General Planting Guide
With few exceptions, the following instructions apply to nearly anything you might plant whether it is a marigold, lantana, ornamental grass or palm tree! Always read carefully the tag supplied with the plant at the time of purchase for any particulars that might apply.
Enhance the Soil
All soil can be enhanced by amending it with organic material to make it nutrient rich and enhance drainage so always prepare your soil before planting. This is also a good time to add a balanced, timed release fertilizer like a 14-14-14 to get the plants off to a good start.
Where to plant
Choose a site appropriate for the plant. This is information generally included on the tag such as sun or shade, and the size of the plant at maturity.
Prepare a hole
A rule of thumb for preparing a hole to plant in is to make the hole twice as deep and twice as wide as the size of the container the plant is in. You will then backfill in around the plant with the amended, loose soil.
Prepare the Roots
Gently remove the plant from the container and examine the roots. If they are extremely wrapped around and around the root ball, carefully tease them apart to loosen them up from the root ball. This will give them a better start in their new soil. There are exceptions, bougainvillea for example. It has a very tender root system and does not like it fussed with at all! So as always, do your homework, research your plants.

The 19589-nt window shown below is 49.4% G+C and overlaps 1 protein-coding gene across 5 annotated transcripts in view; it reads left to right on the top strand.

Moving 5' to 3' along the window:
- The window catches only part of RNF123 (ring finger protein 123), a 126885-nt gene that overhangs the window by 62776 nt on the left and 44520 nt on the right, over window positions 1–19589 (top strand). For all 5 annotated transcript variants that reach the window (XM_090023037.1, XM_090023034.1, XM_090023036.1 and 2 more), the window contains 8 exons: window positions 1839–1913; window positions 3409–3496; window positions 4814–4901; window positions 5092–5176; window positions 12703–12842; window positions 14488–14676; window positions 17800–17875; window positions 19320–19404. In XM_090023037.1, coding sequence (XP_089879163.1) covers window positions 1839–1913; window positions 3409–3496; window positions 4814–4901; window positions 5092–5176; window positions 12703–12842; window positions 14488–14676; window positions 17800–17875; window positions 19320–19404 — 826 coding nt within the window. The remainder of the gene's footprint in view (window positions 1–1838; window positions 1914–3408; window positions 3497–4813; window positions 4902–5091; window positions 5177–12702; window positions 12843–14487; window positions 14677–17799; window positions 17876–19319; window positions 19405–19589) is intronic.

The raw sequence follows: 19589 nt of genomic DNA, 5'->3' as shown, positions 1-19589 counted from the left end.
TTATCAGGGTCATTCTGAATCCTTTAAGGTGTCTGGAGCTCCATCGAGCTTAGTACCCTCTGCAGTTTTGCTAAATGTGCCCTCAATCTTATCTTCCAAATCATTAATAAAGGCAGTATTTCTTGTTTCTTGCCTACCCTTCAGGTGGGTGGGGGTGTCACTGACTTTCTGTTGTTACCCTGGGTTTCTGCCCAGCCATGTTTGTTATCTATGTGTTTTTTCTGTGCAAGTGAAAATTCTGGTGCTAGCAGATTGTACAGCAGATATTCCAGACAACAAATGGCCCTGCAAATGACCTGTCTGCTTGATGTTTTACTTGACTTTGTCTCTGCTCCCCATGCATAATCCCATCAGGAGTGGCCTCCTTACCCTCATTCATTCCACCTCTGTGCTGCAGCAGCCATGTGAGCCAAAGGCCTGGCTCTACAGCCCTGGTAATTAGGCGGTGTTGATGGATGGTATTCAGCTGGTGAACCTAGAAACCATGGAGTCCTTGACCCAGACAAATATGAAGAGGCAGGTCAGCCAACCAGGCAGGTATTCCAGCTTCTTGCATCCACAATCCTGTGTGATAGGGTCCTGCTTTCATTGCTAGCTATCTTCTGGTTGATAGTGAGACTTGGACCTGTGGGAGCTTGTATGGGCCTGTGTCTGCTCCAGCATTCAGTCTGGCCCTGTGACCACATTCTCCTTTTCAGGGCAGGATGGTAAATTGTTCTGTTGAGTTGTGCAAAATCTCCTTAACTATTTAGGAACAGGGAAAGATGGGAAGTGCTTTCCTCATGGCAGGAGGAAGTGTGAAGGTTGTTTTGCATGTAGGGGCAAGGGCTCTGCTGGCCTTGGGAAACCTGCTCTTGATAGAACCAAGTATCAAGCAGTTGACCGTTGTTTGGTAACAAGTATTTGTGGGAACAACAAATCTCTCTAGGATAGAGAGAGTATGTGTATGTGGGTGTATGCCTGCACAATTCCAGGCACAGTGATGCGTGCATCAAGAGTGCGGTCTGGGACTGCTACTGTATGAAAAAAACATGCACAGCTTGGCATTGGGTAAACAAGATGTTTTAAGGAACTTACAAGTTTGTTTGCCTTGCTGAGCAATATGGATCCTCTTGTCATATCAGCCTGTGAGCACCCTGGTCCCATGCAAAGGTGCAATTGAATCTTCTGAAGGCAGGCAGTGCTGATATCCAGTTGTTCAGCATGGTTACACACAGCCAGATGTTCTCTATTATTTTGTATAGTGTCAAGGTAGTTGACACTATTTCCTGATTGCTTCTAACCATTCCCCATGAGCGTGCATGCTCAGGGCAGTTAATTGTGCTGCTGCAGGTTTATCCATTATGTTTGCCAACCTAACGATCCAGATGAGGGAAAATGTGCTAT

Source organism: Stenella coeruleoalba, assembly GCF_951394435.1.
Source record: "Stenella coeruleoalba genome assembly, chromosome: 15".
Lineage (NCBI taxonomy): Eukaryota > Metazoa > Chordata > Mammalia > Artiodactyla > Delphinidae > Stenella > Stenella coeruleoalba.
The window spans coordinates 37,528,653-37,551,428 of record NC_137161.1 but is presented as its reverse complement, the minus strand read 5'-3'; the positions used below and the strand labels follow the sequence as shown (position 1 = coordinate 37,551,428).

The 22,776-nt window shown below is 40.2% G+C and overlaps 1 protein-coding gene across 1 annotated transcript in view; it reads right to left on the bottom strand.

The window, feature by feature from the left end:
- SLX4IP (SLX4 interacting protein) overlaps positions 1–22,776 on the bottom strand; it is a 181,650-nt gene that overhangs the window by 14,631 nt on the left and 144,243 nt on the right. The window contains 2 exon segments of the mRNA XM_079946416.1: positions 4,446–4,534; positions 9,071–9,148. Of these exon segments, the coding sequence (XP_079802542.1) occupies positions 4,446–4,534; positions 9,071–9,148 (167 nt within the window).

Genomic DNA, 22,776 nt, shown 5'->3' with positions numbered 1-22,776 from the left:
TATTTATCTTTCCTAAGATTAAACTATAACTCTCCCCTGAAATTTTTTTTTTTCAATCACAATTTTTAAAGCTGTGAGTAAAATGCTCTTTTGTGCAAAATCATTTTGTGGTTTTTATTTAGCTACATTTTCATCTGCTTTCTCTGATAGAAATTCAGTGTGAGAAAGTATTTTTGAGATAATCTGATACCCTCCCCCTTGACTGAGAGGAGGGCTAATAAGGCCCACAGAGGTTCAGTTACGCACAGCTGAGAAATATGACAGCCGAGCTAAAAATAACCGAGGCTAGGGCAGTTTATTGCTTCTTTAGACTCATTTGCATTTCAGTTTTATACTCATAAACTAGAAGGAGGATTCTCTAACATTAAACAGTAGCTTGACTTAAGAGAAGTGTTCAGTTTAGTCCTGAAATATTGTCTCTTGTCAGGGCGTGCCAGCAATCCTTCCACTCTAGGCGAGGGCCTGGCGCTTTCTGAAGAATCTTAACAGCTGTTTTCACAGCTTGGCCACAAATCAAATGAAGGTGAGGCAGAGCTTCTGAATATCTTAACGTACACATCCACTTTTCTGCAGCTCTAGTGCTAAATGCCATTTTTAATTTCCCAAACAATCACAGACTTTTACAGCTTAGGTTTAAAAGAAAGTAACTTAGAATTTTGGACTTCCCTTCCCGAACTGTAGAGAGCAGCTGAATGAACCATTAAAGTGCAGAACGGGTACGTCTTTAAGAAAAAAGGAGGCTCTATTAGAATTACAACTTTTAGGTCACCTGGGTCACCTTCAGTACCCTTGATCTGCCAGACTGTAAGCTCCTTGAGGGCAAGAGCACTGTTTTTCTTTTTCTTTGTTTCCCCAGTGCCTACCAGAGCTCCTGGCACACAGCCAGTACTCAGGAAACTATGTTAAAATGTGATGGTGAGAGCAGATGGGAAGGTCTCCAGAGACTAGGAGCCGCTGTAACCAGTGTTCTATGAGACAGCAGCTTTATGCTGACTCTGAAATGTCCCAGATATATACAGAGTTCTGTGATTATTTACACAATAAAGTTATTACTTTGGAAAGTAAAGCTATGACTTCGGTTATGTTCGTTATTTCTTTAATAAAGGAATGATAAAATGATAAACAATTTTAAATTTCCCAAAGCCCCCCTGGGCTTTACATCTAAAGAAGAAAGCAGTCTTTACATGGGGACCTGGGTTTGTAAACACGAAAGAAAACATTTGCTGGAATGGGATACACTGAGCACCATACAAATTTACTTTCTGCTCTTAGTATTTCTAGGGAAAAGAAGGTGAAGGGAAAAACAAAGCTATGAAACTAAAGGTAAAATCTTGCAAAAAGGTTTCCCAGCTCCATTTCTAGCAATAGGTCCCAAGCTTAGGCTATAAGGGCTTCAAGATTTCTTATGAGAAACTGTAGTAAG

Settle the Plant
Always place the plant in the soil at the same level it was in the pot. This means when the plant is in the ground (or new container for that matter), what was the top of the soil in the pot should still be even with the top of the soil in the new location. Again, there are exceptions like tomatoes that prefer to have their stem buried. In most cases burying the stem or crown of most plants will harm or kill them.
Add more soil
Gently firm the soil in place around the plant to remove any large air pockets or spaces. Create a water basin by making a raised mound of soil a few inches tall all around the perimeter of the new hole. This will serve as a dam to hold a few inches of water around the plant when it is watered providing a good thorough soaking. Fill the basin making sure to soak the new soil as well as the existing root ball; if water soaks in fairly quick, re-fill basin again. Some plants may need temporary or permanent staking; this is the time to do it.
You’re Done! From here on follow the appropriate watering, feeding and pruning requirements and look forward to a rewarding plant experience!